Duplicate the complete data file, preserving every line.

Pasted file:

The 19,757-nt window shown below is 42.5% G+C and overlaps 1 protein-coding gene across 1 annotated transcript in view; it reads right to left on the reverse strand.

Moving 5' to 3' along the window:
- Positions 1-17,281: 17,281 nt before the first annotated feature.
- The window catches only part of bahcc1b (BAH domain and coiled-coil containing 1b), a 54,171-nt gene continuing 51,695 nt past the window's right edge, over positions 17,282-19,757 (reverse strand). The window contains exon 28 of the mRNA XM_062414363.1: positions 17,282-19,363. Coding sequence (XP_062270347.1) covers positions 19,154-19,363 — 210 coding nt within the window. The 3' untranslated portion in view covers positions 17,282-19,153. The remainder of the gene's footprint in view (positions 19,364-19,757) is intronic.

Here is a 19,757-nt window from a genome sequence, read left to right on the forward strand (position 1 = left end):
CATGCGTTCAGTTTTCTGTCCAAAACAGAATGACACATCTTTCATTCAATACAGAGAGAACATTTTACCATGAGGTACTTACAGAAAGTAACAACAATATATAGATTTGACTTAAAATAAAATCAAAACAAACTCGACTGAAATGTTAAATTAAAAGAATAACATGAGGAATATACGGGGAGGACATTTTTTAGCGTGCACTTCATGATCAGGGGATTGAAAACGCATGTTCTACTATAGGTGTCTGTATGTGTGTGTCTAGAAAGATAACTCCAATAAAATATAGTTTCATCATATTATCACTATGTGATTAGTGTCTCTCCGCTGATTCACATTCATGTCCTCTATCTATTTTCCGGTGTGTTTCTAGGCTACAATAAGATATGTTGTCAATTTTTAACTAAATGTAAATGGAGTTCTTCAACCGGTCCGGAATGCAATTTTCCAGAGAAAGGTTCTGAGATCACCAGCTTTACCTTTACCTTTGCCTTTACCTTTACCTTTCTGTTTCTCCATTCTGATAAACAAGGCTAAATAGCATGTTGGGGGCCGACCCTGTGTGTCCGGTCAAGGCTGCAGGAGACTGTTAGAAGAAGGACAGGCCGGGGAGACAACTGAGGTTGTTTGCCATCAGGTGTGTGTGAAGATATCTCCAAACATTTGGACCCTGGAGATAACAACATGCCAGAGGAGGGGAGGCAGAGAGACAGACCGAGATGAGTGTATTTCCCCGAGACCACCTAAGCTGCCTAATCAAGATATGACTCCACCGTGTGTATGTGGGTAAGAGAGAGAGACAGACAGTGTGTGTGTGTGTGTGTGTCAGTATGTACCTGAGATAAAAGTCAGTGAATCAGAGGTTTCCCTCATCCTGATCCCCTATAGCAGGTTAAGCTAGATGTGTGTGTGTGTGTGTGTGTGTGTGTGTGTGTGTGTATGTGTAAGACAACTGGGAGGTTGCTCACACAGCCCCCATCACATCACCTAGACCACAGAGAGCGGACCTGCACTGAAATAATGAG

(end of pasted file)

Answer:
The 19,757-nt window shown below is 42.5% G+C and overlaps 1 protein-coding gene across 1 annotated transcript in view; it reads right to left on the reverse strand.

Moving 5' to 3' along the window:
- Positions 1-17,281: 17,281 nt before the first annotated feature.
- The window catches only part of bahcc1b (BAH domain and coiled-coil containing 1b), a 54,171-nt gene continuing 51,695 nt past the window's right edge, over positions 17,282-19,757 (reverse strand). The window contains exon 28 of the mRNA XM_062414363.1: positions 17,282-19,363. Coding sequence (XP_062270347.1) covers positions 19,154-19,363 — 210 coding nt within the window. The 3' untranslated portion in view covers positions 17,282-19,153. The remainder of the gene's footprint in view (positions 19,364-19,757) is intronic.

Here is a 19,757-nt window from a genome sequence, read left to right on the forward strand (position 1 = left end):
CATGCGTTCAGTTTTCTGTCCAAAACAGAATGACACATCTTTCATTCAATACAGAGAGAACATTTTACCATGAGGTACTTACAGAAAGTAACAACAATATATAGATTTGACTTAAAATAAAATCAAAACAAACTCGACTGAAATGTTAAATTAAAAGAATAACATGAGGAATATACGGGGAGGACATTTTTTAGCGTGCACTTCATGATCAGGGGATTGAAAACGCATGTTCTACTATAGGTGTCTGTATGTGTGTGTCTAGAAAGATAACTCCAATAAAATATAGTTTCATCATATTATCACTATGTGATTAGTGTCTCTCCGCTGATTCACATTCATGTCCTCTATCTATTTTCCGGTGTGTTTCTAGGCTACAATAAGATATGTTGTCAATTTTTAACTAAATGTAAATGGAGTTCTTCAACCGGTCCGGAATGCAATTTTCCAGAGAAAGGTTCTGAGATCACCAGCTTTACCTTTACCTTTGCCTTTACCTTTACCTTTCTGTTTCTCCATTCTGATAAACAAGGCTAAATAGCATGTTGGGGGCCGACCCTGTGTGTCCGGTCAAGGCTGCAGGAGACTGTTAGAAGAAGGACAGGCCGGGGAGACAACTGAGGTTGTTTGCCATCAGGTGTGTGTGAAGATATCTCCAAACATTTGGACCCTGGAGATAACAACATGCCAGAGGAGGGGAGGCAGAGAGACAGACCGAGATGAGTGTATTTCCCCGAGACCACCTAAGCTGCCTAATCAAGATATGACTCCACCGTGTGTATGTGGGTAAGAGAGAGAGACAGACAGTGTGTGTGTGTGTGTGTGTCAGTATGTACCTGAGATAAAAGTCAGTGAATCAGAGGTTTCCCTCATCCTGATCCCCTATAGCAGGTTAAGCTAGATGTGTGTGTGTGTGTGTGTGTGTGTGTGTGTGTGTGTATGTGTAAGACAACTGGGAGGTTGCTCACACAGCCCCCATCACATCACCTAGACCACAGAGAGCGGACCTGCACTGAAATAATGAG